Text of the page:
From Takoma Voice April 2009 issue
by Ashley Bryant
photos by Julie Wiatt
While incense and meditative music fill the air, the customary greeting of “peace” flows through the purple halls of Dr. Nazirahk Amen’s Carroll Avenue shop, Wisdom Path Healing Center. He hopes the word peace doesn’t loosely deflect from one person to the next—but penetrates the minds and souls of those his words meet. He is taking steps to get beneath the surface with his words as well as his hands by connecting the community back to its roots, not through any genealogic pursuits, but literally through gardening.
The doctor is a father, husband, organic merchant, community gardener, practitioner of naturopathy, and acupuncture, who many in the community have seen cloaked from head to toe in purple garments with locks more than 20 years in the making draped well beyond his back.
Dr. Amen is a man of many virtues—but a natural gardener.
He began gardening as small boy with his family in the rural South—where he was introduced to the techniques of organic and container gardening. As a child, his family cultivated their own crops and bartered food with neighbors.
“Can and freeze—that’s what we did,” Dr. Amen said jokingly of his early experience with farming. “That was the only stock market I knew.”
It was the autobiography of Malcolm X, the declining health of members within his community—the ultimate search for a purer spiritual and physical body that lead him to his current organic state of being. As a paramedic and volunteer for EMS (emergency medical services), Dr. Amen saw the ins and outs of the nursing home and emergency room. He observed a culture where black men were being self-destructive, and thought “I don’t want to do that.” He gave up meat, along with negativity and hostility in his cultural adaptation and began to take responsibility for himself, which led into his spiritual adaptation. “You have to open your heart and realize you have what you have,” he said.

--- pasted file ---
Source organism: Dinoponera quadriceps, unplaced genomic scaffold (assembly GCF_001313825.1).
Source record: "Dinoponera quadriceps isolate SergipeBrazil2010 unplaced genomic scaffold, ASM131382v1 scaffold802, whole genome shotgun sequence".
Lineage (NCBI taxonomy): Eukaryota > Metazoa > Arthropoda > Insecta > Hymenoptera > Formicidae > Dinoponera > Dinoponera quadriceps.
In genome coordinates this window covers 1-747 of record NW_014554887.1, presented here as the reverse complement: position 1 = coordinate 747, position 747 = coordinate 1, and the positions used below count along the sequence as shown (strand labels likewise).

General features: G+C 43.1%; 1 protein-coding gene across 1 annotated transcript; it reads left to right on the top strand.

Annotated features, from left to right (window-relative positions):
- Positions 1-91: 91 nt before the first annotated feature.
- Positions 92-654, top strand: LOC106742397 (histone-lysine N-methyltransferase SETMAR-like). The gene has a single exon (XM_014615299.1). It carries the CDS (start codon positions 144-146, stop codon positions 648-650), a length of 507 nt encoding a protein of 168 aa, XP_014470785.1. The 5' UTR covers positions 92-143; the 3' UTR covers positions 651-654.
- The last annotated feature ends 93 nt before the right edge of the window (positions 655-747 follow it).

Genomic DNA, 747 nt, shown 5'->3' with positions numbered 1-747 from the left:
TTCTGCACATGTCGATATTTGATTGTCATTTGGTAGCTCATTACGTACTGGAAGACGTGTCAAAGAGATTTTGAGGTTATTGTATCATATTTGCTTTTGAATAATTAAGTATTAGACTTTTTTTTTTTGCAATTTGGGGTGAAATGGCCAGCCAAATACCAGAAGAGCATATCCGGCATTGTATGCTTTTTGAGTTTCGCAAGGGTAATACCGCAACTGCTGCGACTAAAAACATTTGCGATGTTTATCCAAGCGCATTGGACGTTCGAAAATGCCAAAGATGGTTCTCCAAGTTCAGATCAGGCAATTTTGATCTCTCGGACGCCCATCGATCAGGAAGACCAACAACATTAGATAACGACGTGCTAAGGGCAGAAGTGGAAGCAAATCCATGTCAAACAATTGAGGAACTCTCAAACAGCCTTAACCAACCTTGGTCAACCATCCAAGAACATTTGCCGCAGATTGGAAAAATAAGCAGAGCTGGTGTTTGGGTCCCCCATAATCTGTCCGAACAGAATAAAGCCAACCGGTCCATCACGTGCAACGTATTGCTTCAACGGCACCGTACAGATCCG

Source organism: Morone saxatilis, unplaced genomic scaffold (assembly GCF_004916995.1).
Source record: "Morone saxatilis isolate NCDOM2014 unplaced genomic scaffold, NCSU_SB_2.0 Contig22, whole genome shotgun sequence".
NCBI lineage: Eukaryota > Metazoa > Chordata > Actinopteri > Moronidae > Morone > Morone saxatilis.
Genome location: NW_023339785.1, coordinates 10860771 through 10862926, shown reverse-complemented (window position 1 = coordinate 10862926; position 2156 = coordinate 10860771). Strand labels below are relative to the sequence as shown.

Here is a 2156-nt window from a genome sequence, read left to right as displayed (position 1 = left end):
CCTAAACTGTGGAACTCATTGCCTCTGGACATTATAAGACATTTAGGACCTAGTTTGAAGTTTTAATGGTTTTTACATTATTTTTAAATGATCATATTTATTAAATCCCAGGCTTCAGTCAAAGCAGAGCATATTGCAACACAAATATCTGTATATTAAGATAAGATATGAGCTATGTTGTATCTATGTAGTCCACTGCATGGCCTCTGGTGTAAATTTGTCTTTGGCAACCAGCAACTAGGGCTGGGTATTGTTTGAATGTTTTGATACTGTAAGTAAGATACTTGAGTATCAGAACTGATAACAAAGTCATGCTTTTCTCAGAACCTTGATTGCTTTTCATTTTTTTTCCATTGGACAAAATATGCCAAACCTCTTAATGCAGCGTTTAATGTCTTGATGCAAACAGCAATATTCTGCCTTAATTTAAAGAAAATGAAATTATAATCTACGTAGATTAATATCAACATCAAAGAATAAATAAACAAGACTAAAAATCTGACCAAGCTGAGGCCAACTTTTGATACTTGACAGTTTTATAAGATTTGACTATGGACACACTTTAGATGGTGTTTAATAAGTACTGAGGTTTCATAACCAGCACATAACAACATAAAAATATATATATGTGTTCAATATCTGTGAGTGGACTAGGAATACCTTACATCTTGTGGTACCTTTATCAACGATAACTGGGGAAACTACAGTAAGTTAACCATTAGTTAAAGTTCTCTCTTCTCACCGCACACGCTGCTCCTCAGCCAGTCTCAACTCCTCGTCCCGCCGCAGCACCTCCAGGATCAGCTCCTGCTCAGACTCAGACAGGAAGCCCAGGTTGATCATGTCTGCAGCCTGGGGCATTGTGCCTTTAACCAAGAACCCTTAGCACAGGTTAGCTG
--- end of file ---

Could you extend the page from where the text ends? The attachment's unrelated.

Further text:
He is a member of the Nahziryah Monastic Community—a community many people affectionately call “the purple people.” According to the community’s website, “the color purple is a color of the highest spiritual vibratory light…the age of enlightenment….universal consciousness…an aura conducive to, assists in, and embraces the direction, the goal.”
Although the NMC practices intensive organic gardening as a part of their vegan/vegetarian diet, Dr. Amen’s passion for gardening transcends beyond that. Dr. Amen intends to spread his greeting of peace to the soul and soil of his neighbors by breaking the disconnect he says individuals have with gardening. “There is a lot of disconnect that needs to be reconnected,” said Amen. “We have to make the places where we are sustainable—everyone can’t run to the mountains when there is a crisis.”
According to Dr. Amen, the act of gardening was devalued as individuals put more focus on the need for higher education; school was important, while gardening was considered menial labor.
“Gardening is like a love—a movement that needs to happen,” said Dr. Amen. “[We] can’t wait for the government to decide local organic produce is the way to go.”
Dr. Amen says that many people are overly focused on earning a living, while other aspects of society are being neglected. People are in a “rat race to pay bills—we don’t even know our neighbors anymore,” he said. “It’s about getting some of that back.”
According to Dr. Amen, gardeners are natural time keepers who observe and follow nature instead of “working with a force beyond egotistic capacity to control the environment.”